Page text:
Oddities and potpourri about El Niño:

I heard somewhere that El Niño slows down the rotation of the earth. True?

El Niño cycles cause a correlated but small fluctuation in the "length of day" (it gets longer), so yes, this is true. The reason it happens is that the entire Earth system (solid earth, air and water) must conserve its total angular momentum (related to the speed of rotation around the earth's axis), like a spinning top, or a twirling ice skater. During El Niño, the average eastward speed of the winds around the globe increases, which is related to the reason California and Chile get more and stronger winter storms (see Does El Niño play a special role in Nature?). Since the angular momentum of the air increases, the rotational speed of the solid earth must decrease, in compensation. Of course, the resulting increase in the length of the day is very small, so don't worry about arriving early for your next appointment...

Regarding the regional effects of El Niño:

February 25, 1998: "When will this freaking rain stop???"

               This complaint came from a Californian as the severe El Niño winter extended into spring. Starting at the beginning of February, a seemingly endless series of storms, one after another, assaulted the California coast with flooding, erosion and misery. Some were stronger than others but all were significant in comparison with those of a normal winter. Instead of tracking across the Pacific south of the Aleutians and into the Gulf of Alaska, they crossed Hawaii straight into California, picking up moisture and energy from the heat-laden tropical Pacific (El Niño). From there they continued across the desert southwest, dropping rain and snow from Arizona to Texas, where they picked up new moisture from the nearby Caribbean and Gulf of Mexico, finally continuing eastward to drench the southeastern states, frequently spawning tornadoes as they passed. During the 1982/83 event, a series of 13 storms followed a similar pattern starting at the beginning of January and did not let up until early April.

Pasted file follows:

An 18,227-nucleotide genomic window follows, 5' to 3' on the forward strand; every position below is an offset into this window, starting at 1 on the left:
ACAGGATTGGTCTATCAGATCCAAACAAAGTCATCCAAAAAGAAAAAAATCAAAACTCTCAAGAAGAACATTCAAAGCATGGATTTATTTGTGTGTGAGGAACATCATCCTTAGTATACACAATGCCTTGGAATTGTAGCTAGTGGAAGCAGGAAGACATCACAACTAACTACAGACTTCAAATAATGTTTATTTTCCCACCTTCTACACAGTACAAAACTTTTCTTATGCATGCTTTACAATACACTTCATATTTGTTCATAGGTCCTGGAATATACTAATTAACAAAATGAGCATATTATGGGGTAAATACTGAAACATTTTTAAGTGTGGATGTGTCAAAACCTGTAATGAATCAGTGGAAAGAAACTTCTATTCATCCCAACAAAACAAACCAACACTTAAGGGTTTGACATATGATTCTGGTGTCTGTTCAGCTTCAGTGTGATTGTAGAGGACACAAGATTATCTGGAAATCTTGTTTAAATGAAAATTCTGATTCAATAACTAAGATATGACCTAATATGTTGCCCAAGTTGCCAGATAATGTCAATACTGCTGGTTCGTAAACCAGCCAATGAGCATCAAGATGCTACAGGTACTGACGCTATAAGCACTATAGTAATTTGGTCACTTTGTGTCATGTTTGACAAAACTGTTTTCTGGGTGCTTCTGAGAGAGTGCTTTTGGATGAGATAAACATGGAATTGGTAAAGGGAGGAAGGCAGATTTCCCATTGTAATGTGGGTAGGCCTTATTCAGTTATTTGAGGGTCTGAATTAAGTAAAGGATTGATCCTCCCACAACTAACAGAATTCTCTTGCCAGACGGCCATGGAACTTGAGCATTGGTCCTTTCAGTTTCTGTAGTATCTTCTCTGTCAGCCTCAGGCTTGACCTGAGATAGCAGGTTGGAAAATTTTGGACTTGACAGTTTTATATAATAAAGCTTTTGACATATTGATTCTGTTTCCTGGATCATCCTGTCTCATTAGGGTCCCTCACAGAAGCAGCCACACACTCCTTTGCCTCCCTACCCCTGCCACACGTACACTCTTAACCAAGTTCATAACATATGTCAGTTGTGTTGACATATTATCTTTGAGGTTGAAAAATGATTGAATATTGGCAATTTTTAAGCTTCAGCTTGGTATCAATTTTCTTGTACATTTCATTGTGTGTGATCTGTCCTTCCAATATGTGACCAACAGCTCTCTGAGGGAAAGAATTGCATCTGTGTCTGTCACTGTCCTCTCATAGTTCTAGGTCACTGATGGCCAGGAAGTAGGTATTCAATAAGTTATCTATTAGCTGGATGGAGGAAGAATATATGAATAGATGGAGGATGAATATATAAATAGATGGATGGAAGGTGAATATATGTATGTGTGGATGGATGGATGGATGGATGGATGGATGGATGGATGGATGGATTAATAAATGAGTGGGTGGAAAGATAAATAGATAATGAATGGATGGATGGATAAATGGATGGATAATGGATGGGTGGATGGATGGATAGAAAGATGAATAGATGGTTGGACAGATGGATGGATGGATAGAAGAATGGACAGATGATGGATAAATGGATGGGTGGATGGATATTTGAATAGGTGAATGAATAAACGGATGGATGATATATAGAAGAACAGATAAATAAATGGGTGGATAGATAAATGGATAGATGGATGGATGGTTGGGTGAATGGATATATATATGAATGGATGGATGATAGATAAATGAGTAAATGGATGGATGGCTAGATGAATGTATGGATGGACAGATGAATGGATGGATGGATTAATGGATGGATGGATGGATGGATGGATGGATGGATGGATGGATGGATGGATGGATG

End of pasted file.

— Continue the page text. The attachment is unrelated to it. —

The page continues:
During an El Niño event, when do the weather problems hit California, and how long do they last?

               Off and on throughout the winter, if El Niño is strong then. Then it snows a lot in the mountains and it rains a lot elsewhere in California. Some of that is actually good, such as for skiers. In both 1982/83 and 1997/98, the worst effects were felt after the New Year. Possibly the worst thing that can happen is in the spring if El Niño is still going strong as occurred in 1983. Then you can get a rapid wetting and melting of the large snowpack in the western mountains, producing severe flooding in some areas. This can be very bad. It's something the folks who manage water supplies (dams and such) have to watch out for.

In the summer of 1997 a Pacific hurricane threatened California and there were predictions that increased hurricane frequency and intensity could spell disaster, that monsoons would hit northern California, etcetera.

               For the most part, such talk was unwarranted. First of all, monsoons are not hurricanes, they are periods of significant seasonal change in tropical weather and wind direction. All major continents are affected by monsoons, and they may be stronger or weaker in association with El Niño. However, a hurricane in California is only remotely possible, even during an El Niño. The possibility that California could get hit by a major hurricane is very small, especially during the period that El Niño is expected to produce its strongest impacts (California's winter).

Why is the idea of a California hurricane so implausible?